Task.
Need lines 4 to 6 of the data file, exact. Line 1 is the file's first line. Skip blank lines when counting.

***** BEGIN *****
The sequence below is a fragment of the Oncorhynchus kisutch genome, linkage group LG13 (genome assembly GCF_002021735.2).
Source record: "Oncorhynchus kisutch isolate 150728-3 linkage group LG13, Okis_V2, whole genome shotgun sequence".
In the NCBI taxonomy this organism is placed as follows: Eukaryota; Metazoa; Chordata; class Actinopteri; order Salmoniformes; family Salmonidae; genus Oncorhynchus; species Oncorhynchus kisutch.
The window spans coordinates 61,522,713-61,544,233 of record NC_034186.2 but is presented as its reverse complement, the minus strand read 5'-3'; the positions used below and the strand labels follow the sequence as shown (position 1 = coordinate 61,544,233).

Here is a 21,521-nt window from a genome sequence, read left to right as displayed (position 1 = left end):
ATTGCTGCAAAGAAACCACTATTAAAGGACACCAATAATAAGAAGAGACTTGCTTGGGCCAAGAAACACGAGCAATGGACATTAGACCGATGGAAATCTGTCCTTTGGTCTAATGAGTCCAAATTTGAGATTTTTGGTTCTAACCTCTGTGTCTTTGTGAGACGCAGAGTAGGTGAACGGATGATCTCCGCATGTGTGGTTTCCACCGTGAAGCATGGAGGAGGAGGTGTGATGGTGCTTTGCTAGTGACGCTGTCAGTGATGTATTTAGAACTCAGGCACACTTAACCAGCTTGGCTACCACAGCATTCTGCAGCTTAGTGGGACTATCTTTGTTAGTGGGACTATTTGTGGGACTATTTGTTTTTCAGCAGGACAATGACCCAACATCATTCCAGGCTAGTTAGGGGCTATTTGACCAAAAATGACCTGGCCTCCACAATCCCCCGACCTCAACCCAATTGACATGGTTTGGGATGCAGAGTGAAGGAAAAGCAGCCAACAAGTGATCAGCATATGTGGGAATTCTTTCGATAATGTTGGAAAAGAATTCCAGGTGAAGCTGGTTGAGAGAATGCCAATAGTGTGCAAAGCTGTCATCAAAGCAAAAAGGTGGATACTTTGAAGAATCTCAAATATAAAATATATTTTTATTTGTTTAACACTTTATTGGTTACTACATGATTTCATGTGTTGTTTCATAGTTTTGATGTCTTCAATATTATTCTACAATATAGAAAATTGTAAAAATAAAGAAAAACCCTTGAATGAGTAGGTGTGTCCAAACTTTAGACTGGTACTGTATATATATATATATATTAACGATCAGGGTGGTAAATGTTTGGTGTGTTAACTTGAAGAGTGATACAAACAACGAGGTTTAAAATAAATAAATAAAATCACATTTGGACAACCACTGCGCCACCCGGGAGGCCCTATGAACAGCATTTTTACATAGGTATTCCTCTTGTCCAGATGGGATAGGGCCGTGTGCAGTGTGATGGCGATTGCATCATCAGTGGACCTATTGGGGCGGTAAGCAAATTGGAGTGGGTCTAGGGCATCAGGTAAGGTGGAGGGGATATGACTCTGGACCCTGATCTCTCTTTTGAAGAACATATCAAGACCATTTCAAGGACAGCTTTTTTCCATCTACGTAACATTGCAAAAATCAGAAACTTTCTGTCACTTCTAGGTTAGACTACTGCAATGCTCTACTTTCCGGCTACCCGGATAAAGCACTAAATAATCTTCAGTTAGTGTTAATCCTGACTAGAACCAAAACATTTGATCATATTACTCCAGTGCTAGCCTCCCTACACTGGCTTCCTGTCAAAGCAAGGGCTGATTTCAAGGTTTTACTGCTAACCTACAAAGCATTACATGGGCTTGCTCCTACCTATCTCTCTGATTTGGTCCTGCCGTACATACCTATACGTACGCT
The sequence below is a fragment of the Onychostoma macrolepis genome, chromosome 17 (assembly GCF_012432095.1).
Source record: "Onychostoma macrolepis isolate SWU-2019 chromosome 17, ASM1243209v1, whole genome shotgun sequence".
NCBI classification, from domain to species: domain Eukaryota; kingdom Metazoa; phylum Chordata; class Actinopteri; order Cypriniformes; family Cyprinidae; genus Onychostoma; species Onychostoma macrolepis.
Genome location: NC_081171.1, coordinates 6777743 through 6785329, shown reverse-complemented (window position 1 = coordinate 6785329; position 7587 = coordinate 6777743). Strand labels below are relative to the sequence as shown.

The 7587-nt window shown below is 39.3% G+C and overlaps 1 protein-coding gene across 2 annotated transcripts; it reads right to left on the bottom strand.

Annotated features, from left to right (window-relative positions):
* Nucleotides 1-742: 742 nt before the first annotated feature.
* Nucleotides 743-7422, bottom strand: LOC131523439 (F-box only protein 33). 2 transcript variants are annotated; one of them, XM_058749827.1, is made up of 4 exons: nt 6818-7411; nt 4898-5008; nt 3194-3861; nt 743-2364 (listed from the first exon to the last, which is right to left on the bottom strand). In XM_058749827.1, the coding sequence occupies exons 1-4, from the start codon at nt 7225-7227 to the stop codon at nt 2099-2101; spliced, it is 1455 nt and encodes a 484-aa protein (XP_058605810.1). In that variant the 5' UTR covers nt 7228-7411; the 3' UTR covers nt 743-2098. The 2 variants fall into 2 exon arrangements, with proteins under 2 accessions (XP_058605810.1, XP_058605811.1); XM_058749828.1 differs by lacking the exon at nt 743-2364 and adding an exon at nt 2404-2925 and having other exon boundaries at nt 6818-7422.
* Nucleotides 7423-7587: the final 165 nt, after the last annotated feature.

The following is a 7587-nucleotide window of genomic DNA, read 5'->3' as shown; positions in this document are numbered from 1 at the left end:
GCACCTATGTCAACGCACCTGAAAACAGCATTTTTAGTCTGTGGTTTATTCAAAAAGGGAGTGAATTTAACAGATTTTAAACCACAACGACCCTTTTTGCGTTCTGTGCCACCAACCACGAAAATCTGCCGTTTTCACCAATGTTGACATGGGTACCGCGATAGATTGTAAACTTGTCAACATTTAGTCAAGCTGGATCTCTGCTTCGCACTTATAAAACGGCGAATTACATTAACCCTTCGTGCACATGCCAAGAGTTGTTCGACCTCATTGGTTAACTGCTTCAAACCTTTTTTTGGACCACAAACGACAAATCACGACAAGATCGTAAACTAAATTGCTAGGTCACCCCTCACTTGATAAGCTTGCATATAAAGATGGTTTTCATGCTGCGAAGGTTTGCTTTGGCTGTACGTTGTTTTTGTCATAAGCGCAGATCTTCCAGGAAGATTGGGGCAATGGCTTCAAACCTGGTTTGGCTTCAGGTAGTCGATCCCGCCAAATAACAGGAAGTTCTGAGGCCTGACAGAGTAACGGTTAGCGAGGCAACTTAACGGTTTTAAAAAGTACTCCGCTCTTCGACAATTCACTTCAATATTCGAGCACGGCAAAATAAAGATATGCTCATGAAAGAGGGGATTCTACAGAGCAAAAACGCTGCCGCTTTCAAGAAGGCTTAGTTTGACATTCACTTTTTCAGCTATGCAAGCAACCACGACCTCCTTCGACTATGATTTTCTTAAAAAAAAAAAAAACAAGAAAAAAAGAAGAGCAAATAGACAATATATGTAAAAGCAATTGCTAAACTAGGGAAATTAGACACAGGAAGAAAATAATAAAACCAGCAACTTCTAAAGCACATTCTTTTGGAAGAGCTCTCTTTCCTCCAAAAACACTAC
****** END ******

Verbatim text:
The window spans coordinates 61,522,713-61,544,233 of record NC_034186.2 but is presented as its reverse complement, the minus strand read 5'-3'; the positions used below and the strand labels follow the sequence as shown (position 1 = coordinate 61,544,233).

Here is a 21,521-nt window from a genome sequence, read left to right as displayed (position 1 = left end):
ATTGCTGCAAAGAAACCACTATTAAAGGACACCAATAATAAGAAGAGACTTGCTTGGGCCAAGAAACACGAGCAATGGACATTAGACCGATGGAAATCTGTCCTTTGGTCTAATGAGTCCAAATTTGAGATTTTTGGTTCTAACCTCTGTGTCTTTGTGAGACGCAGAGTAGGTGAACGGATGATCTCCGCATGTGTGGTTTCCACCGTGAAGCATGGAGGAGGAGGTGTGATGGTGCTTTGCTAGTGACGCTGTCAGTGATGTATTTAGAACTCAGGCACACTTAACCAGCTTGGCTACCACAGCATTCTGCAGCTTAGTGGGACTATCTTTGTTAGTGGGACTATTTGTGGGACTATTTGTTTTTCAGCAGGACAATGACCCAACATCATTCCAGGCTAGTTAGGGGCTATTTGACCAAAAATGACCTGGCCTCCACAATCCCCCGACCTCAACCCAATTGACATGGTTTGGGATGCAGAGTGAAGGAAAAGCAGCCAACAAGTGATCAGCATATGTGGGAATTCTTTCGATAATGTTGGAAAAGAATTCCAGGTGAAGCTGGTTGAGAGAATGCCAATAGTGTGCAAAGCTGTCATCAAAGCAAAAAGGTGGATACTTTGAAGAATCTCAAATATAAAATATATTTTTATTTGTTTAACACTTTATTGGTTACTACATGATTTCATGTGTTGTTTCATAGTTTTGATGTCTTCAATATTATTCTACAATATAGAAAATTGTAAAAATAAAGAAAAACCCTTGAATGAGTAGGTGTGTCCAAACTTTAGACTGGTACTGTATATATATATATATATTAACGATCAGGGTGGTAAATGTTTGGTGTGTTAACTTGAAGAGTGATACAAACAACGAGGTTTAAAATAAATAAATAAAATCACATTTGGACAACCACTGCGCCACCCGGGAGGCCCTATGAACAGCATTTTTACATAGGTATTCCTCTTGTCCAGATGGGATAGGGCCGTGTGCAGTGTGATGGCGATTGCATCATCAGTGGACCTATTGGGGCGGTAAGCAAATTGGAGTGGGTCTAGGGCATCAGGTAAGGTGGAGGGGATATGACTCTGGACCCTGATCTCTCTTTTGAAGAACATATCAAGACCATTTCAAGGACAGCTTTTTTCCATCTACGTAACATTGCAAAAATCAGAAACTTTCTGTCACTTCTAGGTTAGACTACTGCAATGCTCTACTTTCCGGCTACCCGGATAAAGCACTAAATAATCTTCAGTTAGTGTTAATCCTGACTAGAACCAAAACATTTGATCATATTACTCCAGTGCTAGCCTCCCTACACTGGCTTCCTGTCAAAGCAAGGGCTGATTTCAAGGTTTTACTGCTAACCTACAAAGCATTACATGGGCTTGCTCCTACCTATCTCTCTGATTTGGTCCTGCCGTACATACCTATACGTACGCT